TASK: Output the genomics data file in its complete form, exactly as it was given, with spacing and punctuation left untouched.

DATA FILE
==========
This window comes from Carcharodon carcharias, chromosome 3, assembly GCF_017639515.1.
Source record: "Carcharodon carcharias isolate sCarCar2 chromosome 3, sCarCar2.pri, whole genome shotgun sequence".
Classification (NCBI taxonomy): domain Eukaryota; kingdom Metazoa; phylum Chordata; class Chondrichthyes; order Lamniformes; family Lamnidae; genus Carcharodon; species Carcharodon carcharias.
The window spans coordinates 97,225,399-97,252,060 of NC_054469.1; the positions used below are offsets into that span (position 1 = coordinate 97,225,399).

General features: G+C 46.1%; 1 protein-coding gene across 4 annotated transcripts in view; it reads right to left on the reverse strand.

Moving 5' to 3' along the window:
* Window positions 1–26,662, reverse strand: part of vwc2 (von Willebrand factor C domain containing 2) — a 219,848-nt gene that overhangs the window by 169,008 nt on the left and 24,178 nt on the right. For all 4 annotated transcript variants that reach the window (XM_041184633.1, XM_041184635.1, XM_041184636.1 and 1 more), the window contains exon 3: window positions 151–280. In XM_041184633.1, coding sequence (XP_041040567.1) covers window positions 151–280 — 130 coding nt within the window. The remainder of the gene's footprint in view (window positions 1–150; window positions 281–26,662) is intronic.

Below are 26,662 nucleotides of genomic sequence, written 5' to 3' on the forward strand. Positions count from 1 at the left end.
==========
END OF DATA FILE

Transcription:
This window comes from Carcharodon carcharias, chromosome 3, assembly GCF_017639515.1.
Source record: "Carcharodon carcharias isolate sCarCar2 chromosome 3, sCarCar2.pri, whole genome shotgun sequence".
Classification (NCBI taxonomy): domain Eukaryota; kingdom Metazoa; phylum Chordata; class Chondrichthyes; order Lamniformes; family Lamnidae; genus Carcharodon; species Carcharodon carcharias.
The window spans coordinates 97,225,399-97,252,060 of NC_054469.1; the positions used below are offsets into that span (position 1 = coordinate 97,225,399).

General features: G+C 46.1%; 1 protein-coding gene across 4 annotated transcripts in view; it reads right to left on the reverse strand.

Moving 5' to 3' along the window:
* Window positions 1–26,662, reverse strand: part of vwc2 (von Willebrand factor C domain containing 2) — a 219,848-nt gene that overhangs the window by 169,008 nt on the left and 24,178 nt on the right. For all 4 annotated transcript variants that reach the window (XM_041184633.1, XM_041184635.1, XM_041184636.1 and 1 more), the window contains exon 3: window positions 151–280. In XM_041184633.1, coding sequence (XP_041040567.1) covers window positions 151–280 — 130 coding nt within the window. The remainder of the gene's footprint in view (window positions 1–150; window positions 281–26,662) is intronic.

Below are 26,662 nucleotides of genomic sequence, written 5' to 3' on the forward strand. Positions count from 1 at the left end.